Each piece on this program presents numerous bassoon-related challenges. I hardly know where to begin, which is how I felt when faced with the preparation for this program. But there's no doubt about it, Mozart's Overture to Le Nozze di Figaro is the most commonly asked bassoon audition excerpt! Why? It requires perfection, agility, style, double-tonguing, blending, soloistic skill, ability to follow the conductor when playing with strings only, and extreme dynamic control, for starters.
Most bassoonists have practiced this piece endlessly, and the best advice I have for performing it with orchestra is to forget about watching the part- just keep your eyes on the conductor! It is critical for the bassoons to stay with the conductor's beat. I can imagine that if I were a conductor, I'd really want to maintain eye contact with the principal bassoonist throughout this piece.
Smooth, even 8th notes are best achieved with slow, relaxed practice. Certain reeds play this piece more smoothly than others, although I have no explanation for the reason why that is true! (I noticed the same reed phenomenon regarding the fast 16th notes of the 3rd movement of the Ravel Piano Concerto.) Strong breath support helps maintain an even tone quality throughout. Any fingering glitches which present themselves can be ironed out by isolating the problematic notes into short, repeated exercises.
I recall once hearing a bassoonist remark that his bassoon had "a really great Figaro." I knew exactly what he meant, because the ease (or lack thereof!) of playing this piece does vary greatly from bassoon to bassoon, just as it varies from reed to reed. It may not be a bad idea to oil the keys before performing this piece, thereby minimizing the possibility of being distracted by key noise. My bassoon, being new, has very quiet and smoothly operating keys, which I appreciate greatly.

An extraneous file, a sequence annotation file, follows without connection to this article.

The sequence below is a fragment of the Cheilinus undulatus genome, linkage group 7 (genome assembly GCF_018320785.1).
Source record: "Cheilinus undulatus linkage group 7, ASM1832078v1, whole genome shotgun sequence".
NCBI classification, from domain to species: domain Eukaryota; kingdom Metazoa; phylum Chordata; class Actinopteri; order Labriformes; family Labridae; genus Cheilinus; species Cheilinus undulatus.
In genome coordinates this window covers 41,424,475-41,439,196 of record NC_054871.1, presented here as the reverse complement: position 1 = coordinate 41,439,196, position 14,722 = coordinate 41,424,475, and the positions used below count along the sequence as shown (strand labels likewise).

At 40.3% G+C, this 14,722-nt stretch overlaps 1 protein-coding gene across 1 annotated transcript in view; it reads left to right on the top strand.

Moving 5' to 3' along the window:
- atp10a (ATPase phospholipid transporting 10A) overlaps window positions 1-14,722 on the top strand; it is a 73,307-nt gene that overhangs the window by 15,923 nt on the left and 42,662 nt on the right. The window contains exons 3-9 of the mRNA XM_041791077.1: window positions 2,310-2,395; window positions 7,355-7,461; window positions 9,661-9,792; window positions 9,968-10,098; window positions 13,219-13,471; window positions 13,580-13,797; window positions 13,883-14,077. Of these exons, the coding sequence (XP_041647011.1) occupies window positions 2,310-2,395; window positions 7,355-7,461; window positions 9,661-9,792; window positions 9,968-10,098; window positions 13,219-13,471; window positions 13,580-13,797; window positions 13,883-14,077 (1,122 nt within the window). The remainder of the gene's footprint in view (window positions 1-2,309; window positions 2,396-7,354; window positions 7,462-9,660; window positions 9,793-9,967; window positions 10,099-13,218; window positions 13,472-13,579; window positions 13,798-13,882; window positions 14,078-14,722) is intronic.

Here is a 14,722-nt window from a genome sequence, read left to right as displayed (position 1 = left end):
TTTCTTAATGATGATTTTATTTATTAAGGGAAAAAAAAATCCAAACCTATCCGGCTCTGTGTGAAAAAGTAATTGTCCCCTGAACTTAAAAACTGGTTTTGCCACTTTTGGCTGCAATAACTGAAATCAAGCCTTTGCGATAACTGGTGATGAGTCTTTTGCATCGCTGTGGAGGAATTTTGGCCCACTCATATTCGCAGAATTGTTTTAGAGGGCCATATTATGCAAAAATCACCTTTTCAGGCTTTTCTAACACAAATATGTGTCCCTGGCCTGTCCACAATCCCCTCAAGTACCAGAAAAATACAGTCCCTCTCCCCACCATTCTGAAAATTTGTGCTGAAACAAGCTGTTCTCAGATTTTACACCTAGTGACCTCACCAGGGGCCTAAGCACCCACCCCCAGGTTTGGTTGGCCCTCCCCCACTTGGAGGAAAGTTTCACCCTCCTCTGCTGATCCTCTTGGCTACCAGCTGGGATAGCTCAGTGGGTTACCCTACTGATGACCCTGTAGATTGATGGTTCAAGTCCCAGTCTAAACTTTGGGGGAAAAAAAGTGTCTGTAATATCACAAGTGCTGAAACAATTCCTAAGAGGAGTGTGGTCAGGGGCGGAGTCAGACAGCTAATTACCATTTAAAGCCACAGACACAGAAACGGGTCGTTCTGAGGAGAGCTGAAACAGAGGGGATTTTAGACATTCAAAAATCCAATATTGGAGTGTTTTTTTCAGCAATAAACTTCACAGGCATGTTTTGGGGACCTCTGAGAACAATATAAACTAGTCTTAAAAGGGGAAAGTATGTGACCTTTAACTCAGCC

During the week before we rehearsed and performed this program, I thought about how I might prepare my embouchure for the notoriously taxing Brahms Piano Concerto No. 1. The slow movement presents an endurance challenge for both bassoons, especially the 1st bassoon:
While practicing onstage before the concert, I wanted to check the intonation of the lengthy exposed passages in this movement. I decided to try a trick often used by our principal clarinetist, David Thomas: practicing with earplugs inserted in both ears. It really worked! Even with all the chaos going on around me, I was able to hear the pitch of each note with crystal clarity. Thanks, David!
The Bartók Concerto for Orchestra is chock full of challenges. The 2 bassoons were asked to play the well-known duo in a rather subdued fashion:
For me, one of the trickiest passages in the piece appears in the bassoon solo at the end of the 4th movement:
The 5th movement contains another awkward solo passage at measure 171 Un poco piu mosso:
The reed I used for this program had one noticeable flaw: it tended to sag on C# 2 in loud dynamics. That characteristic would have ruined the following passage in bar 369:
I discovered a new fingering which I've never used before to solve that problem: I added the right thumb F# key to the standard C#2 fingering. It took a while to get used to the strange fingering, but it worked. The first bassoon should be very strong in the above passages, and it's important to be able to trust the pitch of each note.
All week I rehearsed on the reed I was intending to use for the performances. But on the day of the first concert, a cold front changed my reeds, ruining my concert reed, so I spent the pre-concert hours making new reeds. I played the concert on a reed which was 2 hours old.
As a rule, I prefer new reeds due to their flexibility and sparkling sound, but still, I do prefer to have the opportunity to test a concert reed in rehearsal. (Some bassoonists prefer old reeds in general because they are more stable.) Fortunately, the reed I used turned out to be a good choice, but I was on pins and needles during the concert. I thought of the words of the late great bassoon teacher Norman Herzberg, who taught me to make reeds. He said that a good new reed is one which "holds its trimmings," in other words, the reed is stable, even during its infancy, changing only in response to its maker's adjustments. He would have approved of the reed I used, I'm sure, since it did hold its trimming throughout the concerts. Whew!!!